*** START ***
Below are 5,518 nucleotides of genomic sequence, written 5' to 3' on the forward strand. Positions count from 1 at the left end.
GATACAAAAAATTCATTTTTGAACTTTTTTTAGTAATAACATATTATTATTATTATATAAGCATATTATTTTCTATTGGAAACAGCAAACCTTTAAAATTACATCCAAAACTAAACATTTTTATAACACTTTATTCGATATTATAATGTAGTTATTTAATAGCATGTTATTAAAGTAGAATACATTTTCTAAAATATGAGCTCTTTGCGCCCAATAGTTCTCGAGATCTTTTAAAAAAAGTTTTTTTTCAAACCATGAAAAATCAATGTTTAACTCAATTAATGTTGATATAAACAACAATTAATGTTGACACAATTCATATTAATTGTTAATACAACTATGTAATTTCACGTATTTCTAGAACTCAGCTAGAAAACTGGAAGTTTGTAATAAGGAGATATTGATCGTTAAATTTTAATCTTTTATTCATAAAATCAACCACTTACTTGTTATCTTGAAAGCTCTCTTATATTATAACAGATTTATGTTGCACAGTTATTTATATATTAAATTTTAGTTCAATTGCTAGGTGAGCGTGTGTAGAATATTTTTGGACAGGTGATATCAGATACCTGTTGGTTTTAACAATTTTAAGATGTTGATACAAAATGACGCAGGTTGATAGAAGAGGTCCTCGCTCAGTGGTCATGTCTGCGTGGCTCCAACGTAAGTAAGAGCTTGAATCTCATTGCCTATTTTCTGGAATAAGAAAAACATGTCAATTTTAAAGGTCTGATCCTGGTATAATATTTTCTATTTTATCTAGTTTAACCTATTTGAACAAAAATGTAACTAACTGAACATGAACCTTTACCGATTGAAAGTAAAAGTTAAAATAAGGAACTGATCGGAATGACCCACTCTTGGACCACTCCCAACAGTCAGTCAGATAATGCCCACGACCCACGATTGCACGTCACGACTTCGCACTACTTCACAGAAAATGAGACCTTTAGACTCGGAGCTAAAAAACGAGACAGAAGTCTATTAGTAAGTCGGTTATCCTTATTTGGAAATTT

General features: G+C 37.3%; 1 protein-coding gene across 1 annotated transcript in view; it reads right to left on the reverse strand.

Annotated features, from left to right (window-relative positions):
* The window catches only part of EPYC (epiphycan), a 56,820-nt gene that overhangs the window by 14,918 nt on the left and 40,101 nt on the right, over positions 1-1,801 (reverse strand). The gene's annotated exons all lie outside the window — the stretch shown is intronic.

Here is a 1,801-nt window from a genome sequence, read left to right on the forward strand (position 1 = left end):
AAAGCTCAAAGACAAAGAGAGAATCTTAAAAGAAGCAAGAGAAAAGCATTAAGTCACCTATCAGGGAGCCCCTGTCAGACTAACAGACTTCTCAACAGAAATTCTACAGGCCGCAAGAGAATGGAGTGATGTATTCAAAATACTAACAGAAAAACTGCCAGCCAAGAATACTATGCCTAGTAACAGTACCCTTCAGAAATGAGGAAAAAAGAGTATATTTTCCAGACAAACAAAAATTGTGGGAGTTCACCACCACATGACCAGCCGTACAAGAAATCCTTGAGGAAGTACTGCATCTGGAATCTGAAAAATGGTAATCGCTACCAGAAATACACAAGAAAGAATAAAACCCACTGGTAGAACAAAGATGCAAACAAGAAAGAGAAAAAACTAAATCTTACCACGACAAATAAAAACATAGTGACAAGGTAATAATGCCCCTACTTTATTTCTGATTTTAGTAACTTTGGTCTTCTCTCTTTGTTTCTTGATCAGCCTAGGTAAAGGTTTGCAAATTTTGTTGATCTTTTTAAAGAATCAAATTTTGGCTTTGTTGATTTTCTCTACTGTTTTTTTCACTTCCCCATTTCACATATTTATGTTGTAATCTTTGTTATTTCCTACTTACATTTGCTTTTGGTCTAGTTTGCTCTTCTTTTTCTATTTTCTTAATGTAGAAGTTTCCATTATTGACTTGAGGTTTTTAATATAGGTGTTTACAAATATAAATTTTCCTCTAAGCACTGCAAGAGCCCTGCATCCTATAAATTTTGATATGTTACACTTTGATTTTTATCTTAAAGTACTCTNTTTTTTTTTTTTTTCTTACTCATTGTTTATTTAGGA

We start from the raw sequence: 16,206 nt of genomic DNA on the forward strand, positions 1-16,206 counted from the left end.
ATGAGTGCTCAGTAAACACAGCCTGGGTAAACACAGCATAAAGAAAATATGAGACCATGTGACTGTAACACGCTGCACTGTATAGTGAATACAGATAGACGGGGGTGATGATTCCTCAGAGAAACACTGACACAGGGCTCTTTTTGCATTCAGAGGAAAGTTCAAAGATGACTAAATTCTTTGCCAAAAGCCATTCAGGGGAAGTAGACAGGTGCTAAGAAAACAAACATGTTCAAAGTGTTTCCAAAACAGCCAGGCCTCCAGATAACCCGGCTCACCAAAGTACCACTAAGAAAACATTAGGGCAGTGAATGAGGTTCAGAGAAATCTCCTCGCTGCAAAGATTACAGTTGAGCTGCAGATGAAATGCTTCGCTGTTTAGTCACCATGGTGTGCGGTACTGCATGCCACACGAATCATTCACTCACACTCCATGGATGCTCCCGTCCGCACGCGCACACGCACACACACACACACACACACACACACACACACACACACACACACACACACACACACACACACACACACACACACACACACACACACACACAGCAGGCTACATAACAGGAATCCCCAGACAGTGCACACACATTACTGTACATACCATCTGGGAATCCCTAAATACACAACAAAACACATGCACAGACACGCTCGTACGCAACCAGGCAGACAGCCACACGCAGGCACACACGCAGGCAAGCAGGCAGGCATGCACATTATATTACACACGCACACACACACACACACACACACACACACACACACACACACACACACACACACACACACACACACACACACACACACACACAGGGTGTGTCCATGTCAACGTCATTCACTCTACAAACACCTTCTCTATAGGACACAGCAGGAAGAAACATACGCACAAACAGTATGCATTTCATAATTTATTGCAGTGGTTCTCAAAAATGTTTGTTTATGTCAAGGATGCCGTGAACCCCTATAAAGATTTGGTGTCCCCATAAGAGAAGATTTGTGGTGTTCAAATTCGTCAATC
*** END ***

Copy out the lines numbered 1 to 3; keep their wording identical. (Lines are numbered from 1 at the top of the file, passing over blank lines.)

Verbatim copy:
Below are 5,518 nucleotides of genomic sequence, written 5' to 3' on the forward strand. Positions count from 1 at the left end.
GATACAAAAAATTCATTTTTGAACTTTTTTTAGTAATAACATATTATTATTATTATATAAGCATATTATTTTCTATTGGAAACAGCAAACCTTTAAAATTACATCCAAAACTAAACATTTTTATAACACTTTATTCGATATTATAATGTAGTTATTTAATAGCATGTTATTAAAGTAGAATACATTTTCTAAAATATGAGCTCTTTGCGCCCAATAGTTCTCGAGATCTTTTAAAAAAAGTTTTTTTTCAAACCATGAAAAATCAATGTTTAACTCAATTAATGTTGATATAAACAACAATTAATGTTGACACAATTCATATTAATTGTTAATACAACTATGTAATTTCACGTATTTCTAGAACTCAGCTAGAAAACTGGAAGTTTGTAATAAGGAGATATTGATCGTTAAATTTTAATCTTTTATTCATAAAATCAACCACTTACTTGTTATCTTGAAAGCTCTCTTATATTATAACAGATTTATGTTGCACAGTTATTTATATATTAAATTTTAGTTCAATTGCTAGGTGAGCGTGTGTAGAATATTTTTGGACAGGTGATATCAGATACCTGTTGGTTTTAACAATTTTAAGATGTTGATACAAAATGACGCAGGTTGATAGAAGAGGTCCTCGCTCAGTGGTCATGTCTGCGTGGCTCCAACGTAAGTAAGAGCTTGAATCTCATTGCCTATTTTCTGGAATAAGAAAAACATGTCAATTTTAAAGGTCTGATCCTGGTATAATATTTTCTATTTTATCTAGTTTAACCTATTTGAACAAAAATGTAACTAACTGAACATGAACCTTTACCGATTGAAAGTAAAAGTTAAAATAAGGAACTGATCGGAATGACCCACTCTTGGACCACTCCCAACAGTCAGTCAGATAATGCCCACGACCCACGATTGCACGTCACGACTTCGCACTACTTCACAGAAAATGAGACCTTTAGACTCGGAGCTAAAAAACGAGACAGAAGTCTATTAGTAAGTCGGTTATCCTTATTTGGAAATTT

General features: G+C 37.3%; 1 protein-coding gene across 1 annotated transcript in view; it reads right to left on the reverse strand.